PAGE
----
Estimated Tax Payments

What a relief it is as individual taxpayers to get our pesky income tax return filed on July 15 (or sometime thereafter, on extension) and have the IRS leave us alone for another year, right? Well – maybe, depending on your income and income tax withholding on said income.

Do I really need to give the IRS more money after July 15?

What a relief it is as individual taxpayers to get our pesky income tax return filed on July 15 (or sometime thereafter, on extension) and have the IRS leave us alone for another year, right? Well – maybe, depending on your income and income tax withholding on said income. If your withholding doesn’t keep pace with what the IRS requires, you may be required to make quarterly estimated tax payments throughout the tax year. You may already be experienced with how the IRS rules work regarding these payments, but here is some additional explanation if you are not entirely clear or need a refresher.

When you file your 2020 income tax return in April of 2021, the computers at the IRS (and your preparer’s tax software) will digest the numbers you have provided and determine whether you owe any penalties for underpayment of 2020 estimated taxes. To comply with the law and avoid these penalties, your tax must have been paid throughout the year such that:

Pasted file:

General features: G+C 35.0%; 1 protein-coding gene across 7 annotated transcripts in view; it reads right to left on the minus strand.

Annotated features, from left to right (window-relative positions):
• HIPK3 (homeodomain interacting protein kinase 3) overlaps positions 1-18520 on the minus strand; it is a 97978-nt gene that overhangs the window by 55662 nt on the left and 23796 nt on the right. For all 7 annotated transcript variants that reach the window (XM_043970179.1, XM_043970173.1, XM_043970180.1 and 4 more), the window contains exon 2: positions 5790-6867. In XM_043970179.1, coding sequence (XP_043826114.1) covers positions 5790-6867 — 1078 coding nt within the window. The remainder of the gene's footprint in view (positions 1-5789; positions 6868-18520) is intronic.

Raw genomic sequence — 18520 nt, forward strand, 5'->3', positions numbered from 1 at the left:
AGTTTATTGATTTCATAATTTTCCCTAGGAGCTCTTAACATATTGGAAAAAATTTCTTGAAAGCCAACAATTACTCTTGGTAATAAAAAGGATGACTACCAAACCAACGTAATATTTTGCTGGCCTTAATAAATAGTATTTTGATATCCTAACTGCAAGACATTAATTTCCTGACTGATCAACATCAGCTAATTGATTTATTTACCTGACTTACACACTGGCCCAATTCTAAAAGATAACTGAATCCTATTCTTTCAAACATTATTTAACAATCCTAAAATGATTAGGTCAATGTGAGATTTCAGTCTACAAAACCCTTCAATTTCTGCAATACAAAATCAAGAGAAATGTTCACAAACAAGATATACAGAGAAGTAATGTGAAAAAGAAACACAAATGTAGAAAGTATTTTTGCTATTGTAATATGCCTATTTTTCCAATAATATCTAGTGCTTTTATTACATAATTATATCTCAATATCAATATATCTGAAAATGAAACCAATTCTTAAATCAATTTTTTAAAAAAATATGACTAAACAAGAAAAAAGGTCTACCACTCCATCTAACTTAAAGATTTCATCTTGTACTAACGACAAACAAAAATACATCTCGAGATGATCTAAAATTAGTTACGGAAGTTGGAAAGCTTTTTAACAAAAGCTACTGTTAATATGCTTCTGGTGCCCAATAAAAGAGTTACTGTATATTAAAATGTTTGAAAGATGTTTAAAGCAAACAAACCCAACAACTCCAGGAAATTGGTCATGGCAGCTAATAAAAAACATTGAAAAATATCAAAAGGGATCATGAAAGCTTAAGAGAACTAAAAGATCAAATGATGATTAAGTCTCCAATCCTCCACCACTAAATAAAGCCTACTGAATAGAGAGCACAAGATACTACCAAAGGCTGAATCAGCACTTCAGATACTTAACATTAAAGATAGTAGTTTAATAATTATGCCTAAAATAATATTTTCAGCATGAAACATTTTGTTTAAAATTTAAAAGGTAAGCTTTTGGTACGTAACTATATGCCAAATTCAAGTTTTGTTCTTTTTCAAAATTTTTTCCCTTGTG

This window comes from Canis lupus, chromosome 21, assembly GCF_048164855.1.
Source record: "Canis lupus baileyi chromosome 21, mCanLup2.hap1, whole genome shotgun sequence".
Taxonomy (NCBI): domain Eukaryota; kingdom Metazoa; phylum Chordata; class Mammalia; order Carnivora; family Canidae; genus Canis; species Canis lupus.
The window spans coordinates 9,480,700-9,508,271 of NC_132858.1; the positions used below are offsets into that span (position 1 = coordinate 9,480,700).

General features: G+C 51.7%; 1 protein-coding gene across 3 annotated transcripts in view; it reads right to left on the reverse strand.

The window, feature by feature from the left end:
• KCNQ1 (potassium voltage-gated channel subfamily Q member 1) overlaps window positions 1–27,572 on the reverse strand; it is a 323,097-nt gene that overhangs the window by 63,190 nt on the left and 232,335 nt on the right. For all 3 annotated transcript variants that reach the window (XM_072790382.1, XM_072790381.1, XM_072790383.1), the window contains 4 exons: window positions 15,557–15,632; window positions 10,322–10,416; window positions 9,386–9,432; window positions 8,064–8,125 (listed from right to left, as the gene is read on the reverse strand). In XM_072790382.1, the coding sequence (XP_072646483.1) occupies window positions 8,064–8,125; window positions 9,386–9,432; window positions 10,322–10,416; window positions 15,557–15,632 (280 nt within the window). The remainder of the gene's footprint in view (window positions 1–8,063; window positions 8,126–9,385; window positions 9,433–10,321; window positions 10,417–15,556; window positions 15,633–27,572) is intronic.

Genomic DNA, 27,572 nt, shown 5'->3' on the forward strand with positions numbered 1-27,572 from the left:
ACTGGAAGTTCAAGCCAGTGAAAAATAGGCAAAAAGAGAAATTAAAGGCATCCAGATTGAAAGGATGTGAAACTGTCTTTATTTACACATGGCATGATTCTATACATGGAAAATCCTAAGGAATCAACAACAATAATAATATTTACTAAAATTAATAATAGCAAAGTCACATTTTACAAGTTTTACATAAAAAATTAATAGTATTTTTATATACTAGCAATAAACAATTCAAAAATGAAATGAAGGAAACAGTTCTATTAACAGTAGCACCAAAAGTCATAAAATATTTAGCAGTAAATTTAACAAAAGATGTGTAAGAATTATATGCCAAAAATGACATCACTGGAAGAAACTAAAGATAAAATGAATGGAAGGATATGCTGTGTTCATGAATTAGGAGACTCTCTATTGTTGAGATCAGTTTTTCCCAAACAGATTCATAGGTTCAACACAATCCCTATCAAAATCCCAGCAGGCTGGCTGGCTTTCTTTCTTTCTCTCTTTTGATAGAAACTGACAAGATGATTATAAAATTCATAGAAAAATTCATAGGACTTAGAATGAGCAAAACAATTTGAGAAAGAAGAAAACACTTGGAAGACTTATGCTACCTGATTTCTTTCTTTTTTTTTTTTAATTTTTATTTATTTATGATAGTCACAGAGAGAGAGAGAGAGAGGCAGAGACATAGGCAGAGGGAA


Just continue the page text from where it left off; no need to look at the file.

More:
1. You owe less than $1,000 with your 2020 tax return, or
  2. 90% of total 2020 tax, as shown on your 2020 tax return, was paid during 2020, or
  3. 100% of your total 2019 tax (110% if your 2019 adjusted gross income was over $150,000 if married filing jointly or $75,000 if single or filing separately) was paid during 2020

[Tax planning opportunity – which of these three approaches will keep more money in your pocket and less in the pocket of the IRS for as long as possible? You are in compliance by paying the least of these three options.]

“Paid” means money has been sent to the IRS in the form of either withholding or estimated tax payments or both. So, if you have had tax withheld on any wages, IRA or pension distributions, etc., this qualifies as “paid.” If your withholding covers you for the requirements above, you do not have to make estimated tax payments.